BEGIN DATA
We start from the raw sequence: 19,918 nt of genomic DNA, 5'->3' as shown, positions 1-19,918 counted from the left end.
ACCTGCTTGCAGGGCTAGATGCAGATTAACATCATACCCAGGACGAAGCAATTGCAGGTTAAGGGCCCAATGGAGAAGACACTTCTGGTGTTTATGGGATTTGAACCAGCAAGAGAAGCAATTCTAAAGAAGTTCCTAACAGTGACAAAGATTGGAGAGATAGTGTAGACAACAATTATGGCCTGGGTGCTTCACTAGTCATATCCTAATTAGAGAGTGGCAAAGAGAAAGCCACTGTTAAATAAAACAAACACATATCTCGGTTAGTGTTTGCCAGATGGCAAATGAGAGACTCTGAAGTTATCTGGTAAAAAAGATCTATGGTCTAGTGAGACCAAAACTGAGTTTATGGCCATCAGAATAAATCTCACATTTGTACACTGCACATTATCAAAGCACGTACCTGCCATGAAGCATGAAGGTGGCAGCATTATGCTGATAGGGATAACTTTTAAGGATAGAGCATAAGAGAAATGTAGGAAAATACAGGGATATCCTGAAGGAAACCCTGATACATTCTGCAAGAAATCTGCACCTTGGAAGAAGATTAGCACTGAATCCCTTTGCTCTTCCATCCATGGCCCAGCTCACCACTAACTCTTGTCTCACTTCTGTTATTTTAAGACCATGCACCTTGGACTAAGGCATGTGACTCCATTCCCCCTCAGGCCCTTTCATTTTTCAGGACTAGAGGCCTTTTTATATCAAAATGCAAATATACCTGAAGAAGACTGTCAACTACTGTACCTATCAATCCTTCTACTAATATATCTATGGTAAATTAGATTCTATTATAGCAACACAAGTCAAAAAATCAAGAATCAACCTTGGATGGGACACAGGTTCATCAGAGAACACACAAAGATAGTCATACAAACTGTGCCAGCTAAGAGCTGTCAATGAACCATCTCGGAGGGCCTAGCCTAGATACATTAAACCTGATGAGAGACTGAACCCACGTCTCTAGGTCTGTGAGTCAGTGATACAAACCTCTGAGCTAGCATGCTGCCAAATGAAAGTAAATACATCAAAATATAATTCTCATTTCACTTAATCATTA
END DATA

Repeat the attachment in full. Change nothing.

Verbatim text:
We start from the raw sequence: 19,918 nt of genomic DNA, 5'->3' as shown, positions 1-19,918 counted from the left end.
ACCTGCTTGCAGGGCTAGATGCAGATTAACATCATACCCAGGACGAAGCAATTGCAGGTTAAGGGCCCAATGGAGAAGACACTTCTGGTGTTTATGGGATTTGAACCAGCAAGAGAAGCAATTCTAAAGAAGTTCCTAACAGTGACAAAGATTGGAGAGATAGTGTAGACAACAATTATGGCCTGGGTGCTTCACTAGTCATATCCTAATTAGAGAGTGGCAAAGAGAAAGCCACTGTTAAATAAAACAAACACATATCTCGGTTAGTGTTTGCCAGATGGCAAATGAGAGACTCTGAAGTTATCTGGTAAAAAAGATCTATGGTCTAGTGAGACCAAAACTGAGTTTATGGCCATCAGAATAAATCTCACATTTGTACACTGCACATTATCAAAGCACGTACCTGCCATGAAGCATGAAGGTGGCAGCATTATGCTGATAGGGATAACTTTTAAGGATAGAGCATAAGAGAAATGTAGGAAAATACAGGGATATCCTGAAGGAAACCCTGATACATTCTGCAAGAAATCTGCACCTTGGAAGAAGATTAGCACTGAATCCCTTTGCTCTTCCATCCATGGCCCAGCTCACCACTAACTCTTGTCTCACTTCTGTTATTTTAAGACCATGCACCTTGGACTAAGGCATGTGACTCCATTCCCCCTCAGGCCCTTTCATTTTTCAGGACTAGAGGCCTTTTTATATCAAAATGCAAATATACCTGAAGAAGACTGTCAACTACTGTACCTATCAATCCTTCTACTAATATATCTATGGTAAATTAGATTCTATTATAGCAACACAAGTCAAAAAATCAAGAATCAACCTTGGATGGGACACAGGTTCATCAGAGAACACACAAAGATAGTCATACAAACTGTGCCAGCTAAGAGCTGTCAATGAACCATCTCGGAGGGCCTAGCCTAGATACATTAAACCTGATGAGAGACTGAACCCACGTCTCTAGGTCTGTGAGTCAGTGATACAAACCTCTGAGCTAGCATGCTGCCAAATGAAAGTAAATACATCAAAATATAATTCTCATTTCACTTAATCATTA